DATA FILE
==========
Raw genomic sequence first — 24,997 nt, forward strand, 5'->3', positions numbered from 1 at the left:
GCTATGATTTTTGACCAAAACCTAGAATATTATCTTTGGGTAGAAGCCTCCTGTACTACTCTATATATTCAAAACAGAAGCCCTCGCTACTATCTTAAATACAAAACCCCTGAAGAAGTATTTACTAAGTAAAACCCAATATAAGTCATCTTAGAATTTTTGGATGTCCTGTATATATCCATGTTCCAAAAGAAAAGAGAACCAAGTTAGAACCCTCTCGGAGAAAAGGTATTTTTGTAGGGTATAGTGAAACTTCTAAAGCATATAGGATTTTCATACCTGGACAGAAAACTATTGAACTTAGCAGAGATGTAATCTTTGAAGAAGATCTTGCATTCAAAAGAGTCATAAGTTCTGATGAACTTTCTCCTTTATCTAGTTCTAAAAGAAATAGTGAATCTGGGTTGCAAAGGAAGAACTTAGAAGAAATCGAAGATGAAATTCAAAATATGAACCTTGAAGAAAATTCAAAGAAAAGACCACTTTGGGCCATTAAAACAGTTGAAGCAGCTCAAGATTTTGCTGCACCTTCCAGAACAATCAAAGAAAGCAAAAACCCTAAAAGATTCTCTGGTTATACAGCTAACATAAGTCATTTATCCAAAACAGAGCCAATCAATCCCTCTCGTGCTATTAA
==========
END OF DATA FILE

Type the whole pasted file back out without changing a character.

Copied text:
Raw genomic sequence first — 24,997 nt, forward strand, 5'->3', positions numbered from 1 at the left:
GCTATGATTTTTGACCAAAACCTAGAATATTATCTTTGGGTAGAAGCCTCCTGTACTACTCTATATATTCAAAACAGAAGCCCTCGCTACTATCTTAAATACAAAACCCCTGAAGAAGTATTTACTAAGTAAAACCCAATATAAGTCATCTTAGAATTTTTGGATGTCCTGTATATATCCATGTTCCAAAAGAAAAGAGAACCAAGTTAGAACCCTCTCGGAGAAAAGGTATTTTTGTAGGGTATAGTGAAACTTCTAAAGCATATAGGATTTTCATACCTGGACAGAAAACTATTGAACTTAGCAGAGATGTAATCTTTGAAGAAGATCTTGCATTCAAAAGAGTCATAAGTTCTGATGAACTTTCTCCTTTATCTAGTTCTAAAAGAAATAGTGAATCTGGGTTGCAAAGGAAGAACTTAGAAGAAATCGAAGATGAAATTCAAAATATGAACCTTGAAGAAAATTCAAAGAAAAGACCACTTTGGGCCATTAAAACAGTTGAAGCAGCTCAAGATTTTGCTGCACCTTCCAGAACAATCAAAGAAAGCAAAAACCCTAAAAGATTCTCTGGTTATACAGCTAACATAAGTCATTTATCCAAAACAGAGCCAATCAATCCCTCTCGTGCTATTAA